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Gitelman Breaks Eastern European Taboos on Holocaust

Gitelman spoke about the ways in which the sinister aspects of the Holocaust made their way into the USSR.Last week, a visiting professor, whose interests include politics and ethnicity in former Communist countries, came to campus to speak about the Holocaust in the Soviet Union.

On a dreary Feb. 3 evening, students, professors, and local residents gathered in the Blackistone Room of Anne Arundel Hall to hear University of Michigan’s Professor of Political Science Zvi Gitelman. St. Mary’s Professor of Religious Studies, Professor Katharina Von Kellenbach introduced Gitelman as her esteemed colleague whom she first met in 2006 while completing a fellowship at the Holocaust Memorial Museum in Washington.

“The planned systemized murder of 6 million Jews is known as the Holocaust. This word does not exist in the Soviet Union,” said Gitelman.

Until 1991, no studies had been published on Jews in the Soviet Union– an incredulous fact to sophomore Lauren Bennett. She said, “I found it shocking that the USSR had not published any information about the destruction of the Jews until after the end of the U.S.S.R.” Gitelman unpacked the rationale behind this with an anecdote dating back to 1966, when he attended the 13th symphony in Leningrad, Russia.

The composer, Dmitri Shostakovich, chose to include the famous “Babi-Yar” poem which points blame at the Soviet government for ignoring the Nazis when they massacred over 100,000 Jews and left them in what is now recognized as a mass gravesite in Kiev, Ukraine. Gitelman was curious about the concert hall’s overcrowding and was told that ‘today is a Jewish holiday.’ He learned that the symphony was a tribute to three Russians who had the courage to raise issue of the Holocaust in public in such a demonstrative way.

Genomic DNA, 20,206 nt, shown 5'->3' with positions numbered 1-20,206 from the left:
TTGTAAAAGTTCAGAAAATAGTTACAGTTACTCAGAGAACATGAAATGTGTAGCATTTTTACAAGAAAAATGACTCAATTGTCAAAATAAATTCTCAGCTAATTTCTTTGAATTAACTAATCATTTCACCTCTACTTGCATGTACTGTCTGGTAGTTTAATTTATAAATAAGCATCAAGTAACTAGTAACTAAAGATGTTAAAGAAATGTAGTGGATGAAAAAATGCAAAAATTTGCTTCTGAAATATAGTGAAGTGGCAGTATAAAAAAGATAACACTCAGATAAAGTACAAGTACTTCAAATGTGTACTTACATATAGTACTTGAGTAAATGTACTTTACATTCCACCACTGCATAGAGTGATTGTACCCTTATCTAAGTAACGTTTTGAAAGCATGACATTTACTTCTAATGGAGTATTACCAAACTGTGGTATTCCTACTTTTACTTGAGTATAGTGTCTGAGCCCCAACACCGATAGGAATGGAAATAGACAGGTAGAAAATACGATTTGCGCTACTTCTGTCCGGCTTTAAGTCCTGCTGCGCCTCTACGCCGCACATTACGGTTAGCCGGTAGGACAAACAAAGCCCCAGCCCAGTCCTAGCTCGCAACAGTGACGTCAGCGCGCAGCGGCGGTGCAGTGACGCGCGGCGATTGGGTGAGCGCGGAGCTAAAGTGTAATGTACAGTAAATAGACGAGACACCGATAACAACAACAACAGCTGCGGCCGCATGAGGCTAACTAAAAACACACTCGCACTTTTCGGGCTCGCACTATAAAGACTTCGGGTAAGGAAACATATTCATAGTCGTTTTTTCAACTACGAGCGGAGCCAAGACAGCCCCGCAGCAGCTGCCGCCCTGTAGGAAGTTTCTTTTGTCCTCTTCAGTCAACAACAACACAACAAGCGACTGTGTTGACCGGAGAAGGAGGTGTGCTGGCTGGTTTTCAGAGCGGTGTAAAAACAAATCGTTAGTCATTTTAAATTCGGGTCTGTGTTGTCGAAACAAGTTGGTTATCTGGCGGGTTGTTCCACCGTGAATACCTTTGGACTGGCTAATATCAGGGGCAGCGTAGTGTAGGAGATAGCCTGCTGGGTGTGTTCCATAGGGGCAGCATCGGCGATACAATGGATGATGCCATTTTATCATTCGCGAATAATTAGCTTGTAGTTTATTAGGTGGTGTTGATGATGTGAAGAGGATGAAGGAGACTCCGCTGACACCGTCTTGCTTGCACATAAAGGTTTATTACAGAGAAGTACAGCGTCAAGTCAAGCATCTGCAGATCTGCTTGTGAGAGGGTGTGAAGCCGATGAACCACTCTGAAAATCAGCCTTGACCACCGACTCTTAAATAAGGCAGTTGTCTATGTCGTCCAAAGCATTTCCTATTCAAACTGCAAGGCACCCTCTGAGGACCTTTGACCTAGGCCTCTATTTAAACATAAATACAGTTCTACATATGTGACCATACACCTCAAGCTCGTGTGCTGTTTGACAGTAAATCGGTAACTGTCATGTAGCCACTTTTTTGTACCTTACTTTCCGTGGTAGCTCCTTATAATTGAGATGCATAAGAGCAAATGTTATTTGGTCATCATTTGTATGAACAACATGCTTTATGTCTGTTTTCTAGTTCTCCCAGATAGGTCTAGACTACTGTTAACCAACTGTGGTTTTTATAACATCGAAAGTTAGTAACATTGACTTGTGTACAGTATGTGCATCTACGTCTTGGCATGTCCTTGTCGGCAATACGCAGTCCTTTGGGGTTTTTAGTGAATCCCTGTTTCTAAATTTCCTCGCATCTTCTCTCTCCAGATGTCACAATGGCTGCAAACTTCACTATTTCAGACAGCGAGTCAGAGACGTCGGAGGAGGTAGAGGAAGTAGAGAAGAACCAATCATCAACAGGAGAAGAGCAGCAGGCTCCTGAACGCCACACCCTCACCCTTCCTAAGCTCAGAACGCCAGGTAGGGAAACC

Gitelman further expounded on the idea of the Holocaust as taboo in Eastern Europe, explaining that the war on the west front and war on the east front were viewed differently. Senior Alex Borman expressed his admiration for Gitelman’s decision to shed light on the subject, saying “the view from the Eastern Front [is] a topic that we only hear about rarely.” Yet the Soviet Union lost a substantial portion of its population during the war, roughly 12 percent. By war’s end, Soviet forces lost 9 million soldiers and another 19 million civilians.
Professor Walter Hill from St. Mary’s Political Science Department shared his opinion on the subject, saying “[Gitelman] reminded us of the scale of the event, and I am always shocked and saddened by the size of killings.”

At the time, the Soviet Union was composed of 120 to 130 different nationalities; Gitelman asked the audience why the focus centered on an unpopular one. The answer, according to Gitelman, resided in Joseph Stalin and his philosophy. Due to his large distrust of the Jewish people, Stalin was extremely adamant about not “giving the war to the Jews nor making it a Jewish issue.” Instead, he wanted to “give” the war to the Russians since they (in Stalin’s opinion) were the heroic ones. In addition, many Soviets were aware that focusing on the Holocaust would raise Jewish consciousness. Gitelman pointed out, “there was nothing to be gained and a great deal to be risked by dwelling on the Jewish holocaust.”

Despite the odds stacked against them, Jewish soldiers gladly and enthusiastically fought alongside their comrades. However, by 1942, Jews in the U.S.S.R. started to see a change. “It was okay to tell the public that Jews were being singled out,” said Gitelman. Then reports began excluding Jewish casualties altogether and comrade-hostility rose. Jews in the U.S.S.R. started to realize that the Holocaust was not just affecting the west; it had invaded Eastern Europe as well.

Wanting to illustrate the Holocaust’s impact on Jews today, Gitelman summarized for his audience a series of interviews he conducted with Jewish World War II veterans. To them, the Holocaust was a tragedy but not the focus. ‘Instead, [the focus must be] the bravery. This role has not been appreciated in the west or Israel,” said Gitelman. “Therefore, [Russian Jews] are attempting to write this chapter into history themselves. It is a point of personal pride.”

Controversy still exists today when it comes to distinguishing national loyalties. For example, Gitelman explained how Lithuanians, Estonians, and Ukrainians served as Nazi camp guards but only with the intention of stripping the Soviet government of its power. Nevertheless, the Soviets lost faith in their fellow people as a result of various groups becoming confused over loyalties and identity due to the U.S.S.R.’s demographic growth during wartime. This lends support to many Eastern European’s refusal to speak about the Holocaust; former members of the U.S.S.R. are concerned with having their reputations tarnished, proving that the Jews’ mission to ‘rewrite the national narrative’ is truly ambitious. Gitelman said, “[Jews view the Holocaust as] a story of untold bravery. There is a desire to uncover what is hidden.”

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